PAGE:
"Practice Makes Perfect: The Everyday Application of Theory"
By Nadim Damluji ’10, President of the Associated Students of Whitman College
Thank you President Bridges.
And again, welcome class of 2013.
I’m going to talk to you today about Asher Roth. I’ll pause here before I go any further to explain the enigma that is Asher Roth for the benefit of the parents in the house and our faculty, who are very distinguished but for the most part aren’t really scholars of mediocre hip hop. Asher Roth is a up and coming white hip-hop artist who is the brain behind the extraordinarily and inexplicably popular hit song “I Love College.” In the song Mr. Roth itemizes his reasons, as the title would suggest, for loving college. These include that party last night, illicit drug use, dollar sliced pizzas, games of beer pong, sexual promiscuity, keg stands, “doing something crazy” and, lastly, Freshman. To Asher Roth this is what the best of college amounts to, what he finds memorable and lovable about a place one can spend four years.
I am no fan of Asher Roth. In my opinion the song's biggest offense is its complete lack of originality. It perpetuates this common notion of college as a mythical party land where one can act out vices for four (or more) years and live without any meaningful responsibility. Here we have a song called “I Love College” and in essence it catalogs careless activities with uncritical words, which is a far cry from what college – well at least this college – is about.
I’m not telling you anything new here. I am honored to be talking to a crowd of bright individuals who aren’t here just because Whitman chose you, but because you chose Whitman. Whitman makes it pretty clear they are excited about you when they send those Sweet Onions in the mail, which are apparently recession proof, but what unites you all in these seats is that independently you chose this place to pursue your higher education and, more importantly, to pursue the first stages of your adult life.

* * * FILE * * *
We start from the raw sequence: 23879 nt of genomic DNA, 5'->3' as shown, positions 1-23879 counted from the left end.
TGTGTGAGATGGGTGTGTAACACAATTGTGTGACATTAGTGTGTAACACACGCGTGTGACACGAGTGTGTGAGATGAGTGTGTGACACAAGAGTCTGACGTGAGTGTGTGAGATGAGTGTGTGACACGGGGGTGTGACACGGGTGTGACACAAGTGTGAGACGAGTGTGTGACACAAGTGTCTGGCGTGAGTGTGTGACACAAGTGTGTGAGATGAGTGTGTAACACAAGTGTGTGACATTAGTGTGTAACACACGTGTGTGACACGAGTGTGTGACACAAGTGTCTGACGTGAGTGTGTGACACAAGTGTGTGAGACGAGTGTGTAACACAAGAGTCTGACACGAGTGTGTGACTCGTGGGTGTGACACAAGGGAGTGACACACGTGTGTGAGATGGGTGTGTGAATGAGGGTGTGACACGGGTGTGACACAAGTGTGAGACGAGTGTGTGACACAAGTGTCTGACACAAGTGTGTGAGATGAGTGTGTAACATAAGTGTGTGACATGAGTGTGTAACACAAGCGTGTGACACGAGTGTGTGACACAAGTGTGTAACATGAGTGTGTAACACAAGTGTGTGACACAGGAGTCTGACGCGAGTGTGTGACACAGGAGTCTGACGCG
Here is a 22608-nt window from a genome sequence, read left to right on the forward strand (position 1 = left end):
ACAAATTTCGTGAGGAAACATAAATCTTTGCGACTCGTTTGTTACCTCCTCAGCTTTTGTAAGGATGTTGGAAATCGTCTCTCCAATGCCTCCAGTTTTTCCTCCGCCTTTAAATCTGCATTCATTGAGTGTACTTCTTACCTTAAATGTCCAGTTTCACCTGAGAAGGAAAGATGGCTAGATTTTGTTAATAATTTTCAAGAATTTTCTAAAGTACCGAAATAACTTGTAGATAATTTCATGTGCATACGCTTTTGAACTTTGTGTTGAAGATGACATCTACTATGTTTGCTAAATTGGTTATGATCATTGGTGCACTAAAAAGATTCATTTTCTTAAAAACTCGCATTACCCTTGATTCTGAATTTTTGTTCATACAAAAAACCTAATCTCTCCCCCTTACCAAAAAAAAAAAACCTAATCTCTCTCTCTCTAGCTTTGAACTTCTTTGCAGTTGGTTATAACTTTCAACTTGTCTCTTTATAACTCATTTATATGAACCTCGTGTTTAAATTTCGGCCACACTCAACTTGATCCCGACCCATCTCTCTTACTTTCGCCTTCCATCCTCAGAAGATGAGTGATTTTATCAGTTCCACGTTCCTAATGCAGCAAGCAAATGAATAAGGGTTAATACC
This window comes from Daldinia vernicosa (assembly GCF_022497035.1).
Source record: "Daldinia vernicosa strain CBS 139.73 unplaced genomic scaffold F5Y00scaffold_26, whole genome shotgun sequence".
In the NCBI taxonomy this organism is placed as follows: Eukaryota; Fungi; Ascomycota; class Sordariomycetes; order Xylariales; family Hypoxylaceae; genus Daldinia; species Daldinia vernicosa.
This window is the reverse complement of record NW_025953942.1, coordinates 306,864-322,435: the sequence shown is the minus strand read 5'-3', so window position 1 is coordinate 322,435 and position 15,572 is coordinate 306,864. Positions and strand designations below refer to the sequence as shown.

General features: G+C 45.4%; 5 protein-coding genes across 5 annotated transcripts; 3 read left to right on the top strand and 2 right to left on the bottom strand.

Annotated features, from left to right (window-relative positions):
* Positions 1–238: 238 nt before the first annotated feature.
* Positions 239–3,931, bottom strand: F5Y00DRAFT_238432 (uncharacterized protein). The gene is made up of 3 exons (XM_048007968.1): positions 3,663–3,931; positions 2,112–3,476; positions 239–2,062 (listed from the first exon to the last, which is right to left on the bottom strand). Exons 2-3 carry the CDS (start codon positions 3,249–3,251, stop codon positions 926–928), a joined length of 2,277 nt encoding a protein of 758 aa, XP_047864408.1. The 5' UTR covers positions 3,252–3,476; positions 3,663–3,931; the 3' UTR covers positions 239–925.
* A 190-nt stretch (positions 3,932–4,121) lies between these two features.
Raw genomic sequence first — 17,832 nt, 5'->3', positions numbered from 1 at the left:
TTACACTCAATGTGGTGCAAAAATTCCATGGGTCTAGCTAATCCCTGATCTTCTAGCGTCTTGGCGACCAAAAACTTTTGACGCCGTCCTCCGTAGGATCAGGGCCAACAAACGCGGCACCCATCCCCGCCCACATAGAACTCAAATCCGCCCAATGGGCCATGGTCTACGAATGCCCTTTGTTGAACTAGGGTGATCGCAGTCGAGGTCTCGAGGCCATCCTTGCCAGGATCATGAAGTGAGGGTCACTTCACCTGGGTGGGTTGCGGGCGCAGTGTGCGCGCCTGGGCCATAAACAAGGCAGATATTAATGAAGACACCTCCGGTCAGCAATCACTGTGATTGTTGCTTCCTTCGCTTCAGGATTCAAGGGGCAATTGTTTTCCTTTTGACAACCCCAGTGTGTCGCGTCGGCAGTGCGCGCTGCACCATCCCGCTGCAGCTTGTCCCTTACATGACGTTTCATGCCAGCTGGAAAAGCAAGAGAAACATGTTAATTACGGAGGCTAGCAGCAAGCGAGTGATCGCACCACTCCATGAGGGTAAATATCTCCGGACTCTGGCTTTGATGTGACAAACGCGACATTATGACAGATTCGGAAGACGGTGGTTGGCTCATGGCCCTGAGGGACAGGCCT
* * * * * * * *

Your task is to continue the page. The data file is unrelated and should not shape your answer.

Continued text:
With that said, today I ask you to remember that over the next couple of years that this place called Whitman can be your playground, but it can also be a place that you take advantage of to learn and grow from as individuals. Take for example, the classroom. In each and every class our professors are going to teach you a lot of theory. You will learn theoretical frameworks about power, the environment, genres of film, music history, art techniques, and even gossip girl. The challenge you are left with after writing papers and consuming literature on a daily basis is what to do with those different frameworks. I think that’s where Whitman excels, because above all else your experience here is what you make of it. Beyond learning a lot you will be given countless opportunities to experiment at Whitman; to push your boundaries by applying theory in any combination of different practices.
Some examples: One student last year used his experience as a theater major to create a student-run zombie musical, another student filmed and edited a short documentary that was shown at the Tribeca Film Festival, another group of recent graduates traveled to India to work on issues of water purification, another environmentally active student interned at the White House this summer, another group of students, including an English major, art major, and rhetoric and film major, started a new student-run magazine this past year pulling together all their individual influences, and I think the most fascinating thing about all these students I am referencing is that they are not only my peers, but some of my closest friends. My friends who create their own opportunities to apply the theoretical framework from their different classrooms, not as part of any extra-credit assignment, but because they want to impact the world around them. It inspires me that Whitman is a place where students truly live out their education, a place where learning isn’t contained by the length of semester.
Many of you will no doubt pursue different paths during your tenure here, but what you have in common is the pursuit itself. No one expects you to know what to pursue off the bat, but I think it’s fair to expect yourself to pursue. You see, why "I Love College" isn’t found only in the syllabus of each semester, or the highlighters I’ve used up, but it's been the opportunity to use the theoretical frameworks taught by the institution to find my footing in the world as an adult and share that struggle with my fellow classmates. So Class of 2013 I’ve already “welcomed you” in the traditional Convocation manner, but here is my real welcome: Welcome into a new family of friends and peers that you will grow with and learn from, I know I speak for the student body you are joining when I say we are glad to have you here.
In sum, while at Whitman the classroom should not mark the limits of your education. I challenge you all to throw out the preconceived notions of college life that many, including Asher Roth, have recycled in popular culture, and instead experience these next days, months, and years at Whitman with an open mind that is willing to learn from every experience. Trash the list of reasons to love college that you can sing along to without much thought, or at very least, expand on it. After all, Asher Roth is a college dropout.